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Will and LPA DraftingWill and Lasting Powers of Attorney

At a key life event, such as buying or selling a property, it is important to take time to consider your assets and how you would like them to be distributed to loved ones should you die. If you already have a Will in place, it’s wise to review it upon such change in circumstances. It may be necessary to update your Will to reflect such change.

BHW Residential are able to offer an expert Will Drafting service from £99 plus VAT for a Simple Will, or £149 plus VAT for Simple Mirror Wills, for our Conveyancing clients.

Contact us today for more information or to make an appointment.

What is a Will?

A Will is a legal document that expresses your wishes in respect of the distribution of your assets after your death.

What if I die without making a Will?

Your estate would be distributed in line with the ‘Intestacy Rules’ set by the Law. This could mean that your estate may not be distributed in line with your wishes.

Why should I make a Will?

In your Will you can decide who you wish to appoint to deal with your estate and carry out your wishes (your ‘executor’). Being an executor is a big responsibility and you should appoint someone that you trust.

You get to decide who receives your estate and how much of your estate they receive.

You can choose who you wish to inherit your estate should your named beneficiaries die before you.

If you already have a Will, is this still valid? Marriage automatically revokes a Will (unless provision in the Will is made otherwise) therefore if you have married since making your Will, your former Will would be invalid.

If you have minor children, you can appoint Guardians in your Will in the event that you and your partner both die before your children reach the age of 18 years.

You can draft your Will in a way in which is most tax efficient.

Disputes between families can be avoided as without a Will ones wishes are unclear. Disputes could lead to large expenses to the estate and a breakdown of family relationships.

If you have had a breakdown of relationship and do not wish to provide for someone that would otherwise be provided for under the Intestacy rules, you can exclude them from your Will and leave a Statement to be found with your Will explaining why you did not provide for them.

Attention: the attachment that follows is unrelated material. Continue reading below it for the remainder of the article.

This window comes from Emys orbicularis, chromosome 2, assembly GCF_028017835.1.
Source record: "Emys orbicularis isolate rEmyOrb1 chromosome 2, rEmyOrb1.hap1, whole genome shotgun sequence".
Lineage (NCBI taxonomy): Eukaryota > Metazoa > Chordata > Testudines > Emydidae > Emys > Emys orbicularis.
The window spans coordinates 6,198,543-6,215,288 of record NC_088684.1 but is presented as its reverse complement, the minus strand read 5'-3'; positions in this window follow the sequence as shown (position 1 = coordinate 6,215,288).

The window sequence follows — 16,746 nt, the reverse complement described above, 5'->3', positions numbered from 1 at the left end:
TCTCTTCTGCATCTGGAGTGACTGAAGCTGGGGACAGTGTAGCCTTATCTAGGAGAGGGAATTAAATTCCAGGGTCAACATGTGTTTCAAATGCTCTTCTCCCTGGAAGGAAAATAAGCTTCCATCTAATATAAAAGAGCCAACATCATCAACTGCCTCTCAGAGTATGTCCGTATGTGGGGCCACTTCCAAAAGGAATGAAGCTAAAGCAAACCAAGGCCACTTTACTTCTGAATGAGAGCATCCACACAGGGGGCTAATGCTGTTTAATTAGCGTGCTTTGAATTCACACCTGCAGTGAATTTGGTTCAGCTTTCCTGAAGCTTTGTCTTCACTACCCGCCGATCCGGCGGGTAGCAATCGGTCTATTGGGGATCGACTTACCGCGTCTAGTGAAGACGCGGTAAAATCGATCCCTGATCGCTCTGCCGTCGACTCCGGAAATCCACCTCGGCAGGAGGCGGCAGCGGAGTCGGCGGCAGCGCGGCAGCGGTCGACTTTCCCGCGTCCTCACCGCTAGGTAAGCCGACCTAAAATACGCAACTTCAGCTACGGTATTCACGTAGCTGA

Couples that are not married (partners and co-habitees) have no rights under the law to inherit from their partners estate. If it is your wish to provide for your partner, this must be put in a Will.

You can provide for charities in your Will, should you wish.

You can provide for step children in your Will, should you wish.

Avoid undesirable results that would be out of your control under the Intestacy rules whereby the law would dictate who would receive your estate.

Gain peace of mind knowing that your hard earned money will be inherited by your loved ones.

What do I need to think about when I make a Will?

You should consider who you wish to appoint as executor to deal with your estate and your wishes under your Will.

Who you wish to receive your estate in the event of your unfortunate death. You should also consider replacement beneficiaries should your named beneficiaries die before you.

Your funeral wishes

Whether you wish to make any specific gifts of jewellery, specific items, lump sum amount, gift to charity

If you have minor children, who you wish to appoint as Guardian and replacement Guardian should you and your partner both unfortunately die before your children reach the age of 18 years

Useful FAQs

We have collected a list of the most frequently asked questions. See if your query has been answered before.

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